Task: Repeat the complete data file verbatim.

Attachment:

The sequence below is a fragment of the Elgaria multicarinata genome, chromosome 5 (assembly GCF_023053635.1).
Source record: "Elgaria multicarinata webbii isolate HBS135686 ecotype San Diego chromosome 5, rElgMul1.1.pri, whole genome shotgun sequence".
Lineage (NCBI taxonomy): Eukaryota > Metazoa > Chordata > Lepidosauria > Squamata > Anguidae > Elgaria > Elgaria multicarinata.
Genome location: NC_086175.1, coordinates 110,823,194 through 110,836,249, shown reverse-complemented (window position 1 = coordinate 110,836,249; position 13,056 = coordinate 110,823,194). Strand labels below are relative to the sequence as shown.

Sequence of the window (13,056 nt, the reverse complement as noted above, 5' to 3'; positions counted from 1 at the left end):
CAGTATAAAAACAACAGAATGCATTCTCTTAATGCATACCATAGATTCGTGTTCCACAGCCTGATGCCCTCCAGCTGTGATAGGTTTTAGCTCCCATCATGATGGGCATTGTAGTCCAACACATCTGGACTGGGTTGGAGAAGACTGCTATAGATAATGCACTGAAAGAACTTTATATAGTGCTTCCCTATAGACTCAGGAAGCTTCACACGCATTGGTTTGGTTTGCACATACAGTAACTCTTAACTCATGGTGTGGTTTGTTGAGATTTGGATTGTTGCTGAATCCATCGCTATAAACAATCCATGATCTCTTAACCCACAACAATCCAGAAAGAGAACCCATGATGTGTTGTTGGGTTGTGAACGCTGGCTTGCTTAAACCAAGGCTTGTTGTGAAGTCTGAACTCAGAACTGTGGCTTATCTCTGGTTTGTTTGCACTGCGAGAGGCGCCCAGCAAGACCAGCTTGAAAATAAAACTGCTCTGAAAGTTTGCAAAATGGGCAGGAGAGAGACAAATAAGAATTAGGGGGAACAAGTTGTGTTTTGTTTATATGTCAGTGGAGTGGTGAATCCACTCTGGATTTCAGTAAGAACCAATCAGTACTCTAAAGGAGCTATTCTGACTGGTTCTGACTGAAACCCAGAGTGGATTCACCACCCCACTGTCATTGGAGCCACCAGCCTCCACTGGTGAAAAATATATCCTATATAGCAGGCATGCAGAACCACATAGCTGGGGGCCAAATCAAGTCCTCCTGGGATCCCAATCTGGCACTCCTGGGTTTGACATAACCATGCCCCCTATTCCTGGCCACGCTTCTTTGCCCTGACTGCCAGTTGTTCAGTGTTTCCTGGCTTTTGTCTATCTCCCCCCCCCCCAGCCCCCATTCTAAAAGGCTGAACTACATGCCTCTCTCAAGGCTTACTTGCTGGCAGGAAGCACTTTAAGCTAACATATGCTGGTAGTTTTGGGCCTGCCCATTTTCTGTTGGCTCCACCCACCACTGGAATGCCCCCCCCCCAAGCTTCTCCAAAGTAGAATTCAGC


The sequence below is a fragment of the Elgaria multicarinata genome, chromosome 5 (assembly GCF_023053635.1).
Source record: "Elgaria multicarinata webbii isolate HBS135686 ecotype San Diego chromosome 5, rElgMul1.1.pri, whole genome shotgun sequence".
Lineage (NCBI taxonomy): Eukaryota > Metazoa > Chordata > Lepidosauria > Squamata > Anguidae > Elgaria > Elgaria multicarinata.
Genome location: NC_086175.1, coordinates 110,823,194 through 110,836,249, shown reverse-complemented (window position 1 = coordinate 110,836,249; position 13,056 = coordinate 110,823,194). Strand labels below are relative to the sequence as shown.

Sequence of the window (13,056 nt, the reverse complement as noted above, 5' to 3'; positions counted from 1 at the left end):
CAGTATAAAAACAACAGAATGCATTCTCTTAATGCATACCATAGATTCGTGTTCCACAGCCTGATGCCCTCCAGCTGTGATAGGTTTTAGCTCCCATCATGATGGGCATTGTAGTCCAACACATCTGGACTGGGTTGGAGAAGACTGCTATAGATAATGCACTGAAAGAACTTTATATAGTGCTTCCCTATAGACTCAGGAAGCTTCACACGCATTGGTTTGGTTTGCACATACAGTAACTCTTAACTCATGGTGTGGTTTGTTGAGATTTGGATTGTTGCTGAATCCATCGCTATAAACAATCCATGATCTCTTAACCCACAACAATCCAGAAAGAGAACCCATGATGTGTTGTTGGGTTGTGAACGCTGGCTTGCTTAAACCAAGGCTTGTTGTGAAGTCTGAACTCAGAACTGTGGCTTATCTCTGGTTTGTTTGCACTGCGAGAGGCGCCCAGCAAGACCAGCTTGAAAATAAAACTGCTCTGAAAGTTTGCAAAATGGGCAGGAGAGAGACAAATAAGAATTAGGGGGAACAAGTTGTGTTTTGTTTATATGTCAGTGGAGTGGTGAATCCACTCTGGATTTCAGTAAGAACCAATCAGTACTCTAAAGGAGCTATTCTGACTGGTTCTGACTGAAACCCAGAGTGGATTCACCACCCCACTGTCATTGGAGCCACCAGCCTCCACTGGTGAAAAATATATCCTATATAGCAGGCATGCAGAACCACATAGCTGGGGGCCAAATCAAGTCCTCCTGGGATCCCAATCTGGCACTCCTGGGTTTGACATAACCATGCCCCCTATTCCTGGCCACGCTTCTTTGCCCTGACTGCCAGTTGTTCAGTGTTTCCTGGCTTTTGTCTATCTCCCCCCCCCCCAGCCCCCATTCTAAAAGGCTGAACTACATGCCTCTCTCAAGGCTTACTTGCTGGCAGGAAGCACTTTAAGCTAACATATGCTGGTAGTTTTGGGCCTGCCCATTTTCTGTTGGCTCCACCCACCACTGGAATGCCCCCCCCCCAAGCTTCTCCAAAGTAGAATTCAGC